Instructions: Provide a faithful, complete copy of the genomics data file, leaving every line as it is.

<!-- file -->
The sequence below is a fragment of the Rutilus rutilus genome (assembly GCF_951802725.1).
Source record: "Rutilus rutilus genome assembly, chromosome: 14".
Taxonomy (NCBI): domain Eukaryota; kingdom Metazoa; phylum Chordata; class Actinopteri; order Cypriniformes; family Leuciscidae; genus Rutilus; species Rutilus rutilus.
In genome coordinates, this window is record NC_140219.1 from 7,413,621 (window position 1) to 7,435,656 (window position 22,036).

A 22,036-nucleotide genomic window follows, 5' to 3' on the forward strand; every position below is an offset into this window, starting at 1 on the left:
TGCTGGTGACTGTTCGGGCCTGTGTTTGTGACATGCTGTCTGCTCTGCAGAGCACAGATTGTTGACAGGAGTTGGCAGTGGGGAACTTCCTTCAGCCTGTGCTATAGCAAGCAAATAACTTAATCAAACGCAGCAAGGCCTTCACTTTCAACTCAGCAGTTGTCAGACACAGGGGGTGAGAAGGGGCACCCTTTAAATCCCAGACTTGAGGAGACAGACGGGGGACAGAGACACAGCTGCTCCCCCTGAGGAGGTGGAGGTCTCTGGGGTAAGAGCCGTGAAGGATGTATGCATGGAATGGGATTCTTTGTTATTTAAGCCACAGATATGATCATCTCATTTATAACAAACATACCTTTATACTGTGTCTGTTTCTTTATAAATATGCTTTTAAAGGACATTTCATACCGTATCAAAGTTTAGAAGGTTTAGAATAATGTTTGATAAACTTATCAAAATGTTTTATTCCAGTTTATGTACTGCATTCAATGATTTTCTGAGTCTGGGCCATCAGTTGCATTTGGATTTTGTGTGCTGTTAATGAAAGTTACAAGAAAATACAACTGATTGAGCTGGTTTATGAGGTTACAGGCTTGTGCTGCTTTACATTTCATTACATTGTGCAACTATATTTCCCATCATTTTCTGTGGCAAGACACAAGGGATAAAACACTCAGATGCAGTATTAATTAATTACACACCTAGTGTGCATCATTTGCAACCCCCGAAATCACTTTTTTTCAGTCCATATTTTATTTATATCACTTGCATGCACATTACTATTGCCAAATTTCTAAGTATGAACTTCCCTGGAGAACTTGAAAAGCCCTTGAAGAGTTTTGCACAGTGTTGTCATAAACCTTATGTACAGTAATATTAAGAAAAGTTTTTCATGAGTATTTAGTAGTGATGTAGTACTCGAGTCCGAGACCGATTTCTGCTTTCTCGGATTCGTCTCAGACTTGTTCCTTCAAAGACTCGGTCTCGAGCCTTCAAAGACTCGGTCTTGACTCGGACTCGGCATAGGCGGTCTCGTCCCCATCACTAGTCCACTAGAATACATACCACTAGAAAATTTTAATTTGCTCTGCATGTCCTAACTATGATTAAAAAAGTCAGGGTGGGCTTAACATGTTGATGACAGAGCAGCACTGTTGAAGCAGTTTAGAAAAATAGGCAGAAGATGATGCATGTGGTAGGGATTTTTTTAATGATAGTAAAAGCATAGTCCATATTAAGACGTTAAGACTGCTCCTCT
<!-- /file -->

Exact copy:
The sequence below is a fragment of the Rutilus rutilus genome (assembly GCF_951802725.1).
Source record: "Rutilus rutilus genome assembly, chromosome: 14".
Taxonomy (NCBI): domain Eukaryota; kingdom Metazoa; phylum Chordata; class Actinopteri; order Cypriniformes; family Leuciscidae; genus Rutilus; species Rutilus rutilus.
In genome coordinates, this window is record NC_140219.1 from 7,413,621 (window position 1) to 7,435,656 (window position 22,036).

A 22,036-nucleotide genomic window follows, 5' to 3' on the forward strand; every position below is an offset into this window, starting at 1 on the left:
TGCTGGTGACTGTTCGGGCCTGTGTTTGTGACATGCTGTCTGCTCTGCAGAGCACAGATTGTTGACAGGAGTTGGCAGTGGGGAACTTCCTTCAGCCTGTGCTATAGCAAGCAAATAACTTAATCAAACGCAGCAAGGCCTTCACTTTCAACTCAGCAGTTGTCAGACACAGGGGGTGAGAAGGGGCACCCTTTAAATCCCAGACTTGAGGAGACAGACGGGGGACAGAGACACAGCTGCTCCCCCTGAGGAGGTGGAGGTCTCTGGGGTAAGAGCCGTGAAGGATGTATGCATGGAATGGGATTCTTTGTTATTTAAGCCACAGATATGATCATCTCATTTATAACAAACATACCTTTATACTGTGTCTGTTTCTTTATAAATATGCTTTTAAAGGACATTTCATACCGTATCAAAGTTTAGAAGGTTTAGAATAATGTTTGATAAACTTATCAAAATGTTTTATTCCAGTTTATGTACTGCATTCAATGATTTTCTGAGTCTGGGCCATCAGTTGCATTTGGATTTTGTGTGCTGTTAATGAAAGTTACAAGAAAATACAACTGATTGAGCTGGTTTATGAGGTTACAGGCTTGTGCTGCTTTACATTTCATTACATTGTGCAACTATATTTCCCATCATTTTCTGTGGCAAGACACAAGGGATAAAACACTCAGATGCAGTATTAATTAATTACACACCTAGTGTGCATCATTTGCAACCCCCGAAATCACTTTTTTTCAGTCCATATTTTATTTATATCACTTGCATGCACATTACTATTGCCAAATTTCTAAGTATGAACTTCCCTGGAGAACTTGAAAAGCCCTTGAAGAGTTTTGCACAGTGTTGTCATAAACCTTATGTACAGTAATATTAAGAAAAGTTTTTCATGAGTATTTAGTAGTGATGTAGTACTCGAGTCCGAGACCGATTTCTGCTTTCTCGGATTCGTCTCAGACTTGTTCCTTCAAAGACTCGGTCTCGAGCCTTCAAAGACTCGGTCTTGACTCGGACTCGGCATAGGCGGTCTCGTCCCCATCACTAGTCCACTAGAATACATACCACTAGAAAATTTTAATTTGCTCTGCATGTCCTAACTATGATTAAAAAAGTCAGGGTGGGCTTAACATGTTGATGACAGAGCAGCACTGTTGAAGCAGTTTAGAAAAATAGGCAGAAGATGATGCATGTGGTAGGGATTTTTTTAATGATAGTAAAAGCATAGTCCATATTAAGACGTTAAGACTGCTCCTCT